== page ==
New I-9 Forms for the Entire Workforce?
It’s been nearly 3 years since the Federal Acquisition Regulations (FAR) Amendments of 2009 mandating the use of E-Verify by federal contractors went into effect in September. Today’s blog revisits this topic to get a feel of how the amendments have impacted U.S. federal contract employers. One of the biggest concerns in 2009 by U.S. employers was whether or not to create a new I-9 Form for their entire workforce or for a sliver of their workforce that were actively assigned to work on a federally contracted project. For larger organizations, the prospect of having to complete new I-9 Forms for a workforce of thousands of employees was daunting and very costly.
SHOULD FAR EMPLOYERS COMPLETE I-9 FORMS FOR THEIR ENTIRE WORKFORCE?
Our guest attorney Aimee Clark Todd, Of Counsel at Troutman Sanders LLP, wrote an article in August 2010 about the rising concerns of employers affected by the FAR amendments. Organizations would need to earmark time for employees and HR team members to create thousands of new I-9 Forms, time to train HR managers on how to properly complete the Forms, as well as time to negotiate with the collective bargaining units where workers were unionized. Today, Ms. Clark Todd explains that for large organizations (think Fortune 500 types), completing I-9 Forms for the entire workforce makes sense in two major instances:
The decision to complete new I-9s for the entire workforce comes up most often with larger FAR employers that have complex or multi-layered government contracts, as it is too time-consuming to identify which individual employees are working pursuant to the federal contract
In addition, employers whose entire workforce is working pursuant to the federal contract may decide to complete new I-9s for all employees, rather than spending resources to identify which I-9 forms are compliant with the E-Verify process and which forms need to be updated.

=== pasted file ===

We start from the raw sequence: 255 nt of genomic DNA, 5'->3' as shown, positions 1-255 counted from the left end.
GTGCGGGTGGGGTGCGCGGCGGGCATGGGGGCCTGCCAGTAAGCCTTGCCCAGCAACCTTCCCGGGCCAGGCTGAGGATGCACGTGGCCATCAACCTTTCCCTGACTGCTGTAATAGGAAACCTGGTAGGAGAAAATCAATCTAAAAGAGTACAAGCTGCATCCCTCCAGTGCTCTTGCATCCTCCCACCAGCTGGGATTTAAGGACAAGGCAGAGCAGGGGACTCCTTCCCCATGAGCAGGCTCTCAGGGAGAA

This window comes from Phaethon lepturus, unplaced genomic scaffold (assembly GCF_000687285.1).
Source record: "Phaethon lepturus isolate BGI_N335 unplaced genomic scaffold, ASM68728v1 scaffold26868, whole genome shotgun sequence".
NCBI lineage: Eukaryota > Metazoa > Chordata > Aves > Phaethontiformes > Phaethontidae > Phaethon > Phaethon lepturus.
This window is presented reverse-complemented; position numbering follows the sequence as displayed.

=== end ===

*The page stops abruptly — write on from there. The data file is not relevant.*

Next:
According to Ms. Clark Todd, the other alternatives to completing thousands of new I-9 Forms would be:
(1) identify and update only those I-9s that are not compliant with the E-Verify process; or
(2) identify and complete new I-9s only for existing employees who will be assigned to the contract.
No matter the options, employers should conduct their due diligence and weigh the risks associated with each option. Indeed, Bruce Buchanan, Attorney at Siskind Susser, P.C., and former Senior Trial Specialist for the National Labor Relations Board for 20 years, agrees and warns:
If your due diligence showed (and hopefully you conducted it) that the old I-9 Forms were fraught with errors and suspect work-authorization documents, a company under the FAR clause would want to create new I-9 Forms. A consideration must be the volume of new I-9s that will be needed. If due diligence shows the number of I-9 Forms is massive and the I-9 Forms are not filled with errors, then you may not want to get all new I-9 Forms. The more due diligence conducted, the easier this decision becomes.
One of the common misconceptions about completing new I-9 Forms is that by doing so, the newly completed I-9 Form will remediate past errors on the previous I-9 Form. This assumption could be true if the newly completed I-9 Form was completed correctly and if the errors on the previous I-9 Form were technical (paperwork) errors that could be remediated. However, our longtime readers will know that seldom is the issue of “auditing” I-9 Forms so black and white.About our experts today: Aimee Clark Todd is Of Counsel at Troutman Sanders LLP. She focuses on business immigration for companies in the biotechnology, engineering, hospitality, science and technology industries, colleges and universities, as well as retail establishments.
Bruce Buchanan is an Attorney at Siskind Susser, P.C. He is a frequent speaker at seminars on a variety of topics, including Immigration Compliance, Immigration Law, the National Labor Relations Act, FMLA, and Fair Labor Standards Act. He has authored numerous articles in magazines and on-line publications in the areas of immigration law, NLRB decisions, and pending federal legislation.